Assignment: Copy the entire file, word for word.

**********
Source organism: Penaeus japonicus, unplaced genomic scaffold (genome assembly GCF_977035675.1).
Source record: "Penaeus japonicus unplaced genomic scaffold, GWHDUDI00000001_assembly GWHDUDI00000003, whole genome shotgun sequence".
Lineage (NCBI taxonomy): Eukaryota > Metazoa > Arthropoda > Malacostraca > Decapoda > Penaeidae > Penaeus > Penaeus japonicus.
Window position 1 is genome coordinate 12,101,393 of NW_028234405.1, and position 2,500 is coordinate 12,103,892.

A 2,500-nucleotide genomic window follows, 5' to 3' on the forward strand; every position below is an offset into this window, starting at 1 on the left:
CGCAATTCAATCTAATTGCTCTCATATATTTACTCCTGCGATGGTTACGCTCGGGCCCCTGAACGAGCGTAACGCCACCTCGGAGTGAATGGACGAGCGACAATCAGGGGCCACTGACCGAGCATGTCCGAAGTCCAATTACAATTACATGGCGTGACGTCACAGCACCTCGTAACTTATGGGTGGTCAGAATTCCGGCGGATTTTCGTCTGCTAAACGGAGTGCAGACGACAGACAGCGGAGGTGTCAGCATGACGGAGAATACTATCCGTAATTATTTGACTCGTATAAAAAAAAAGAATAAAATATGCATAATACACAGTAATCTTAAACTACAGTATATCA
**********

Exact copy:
Source organism: Penaeus japonicus, unplaced genomic scaffold (genome assembly GCF_977035675.1).
Source record: "Penaeus japonicus unplaced genomic scaffold, GWHDUDI00000001_assembly GWHDUDI00000003, whole genome shotgun sequence".
Lineage (NCBI taxonomy): Eukaryota > Metazoa > Arthropoda > Malacostraca > Decapoda > Penaeidae > Penaeus > Penaeus japonicus.
Window position 1 is genome coordinate 12,101,393 of NW_028234405.1, and position 2,500 is coordinate 12,103,892.

A 2,500-nucleotide genomic window follows, 5' to 3' on the forward strand; every position below is an offset into this window, starting at 1 on the left:
CGCAATTCAATCTAATTGCTCTCATATATTTACTCCTGCGATGGTTACGCTCGGGCCCCTGAACGAGCGTAACGCCACCTCGGAGTGAATGGACGAGCGACAATCAGGGGCCACTGACCGAGCATGTCCGAAGTCCAATTACAATTACATGGCGTGACGTCACAGCACCTCGTAACTTATGGGTGGTCAGAATTCCGGCGGATTTTCGTCTGCTAAACGGAGTGCAGACGACAGACAGCGGAGGTGTCAGCATGACGGAGAATACTATCCGTAATTATTTGACTCGTATAAAAAAAAAGAATAAAATATGCATAATACACAGTAATCTTAAACTACAGTATATCA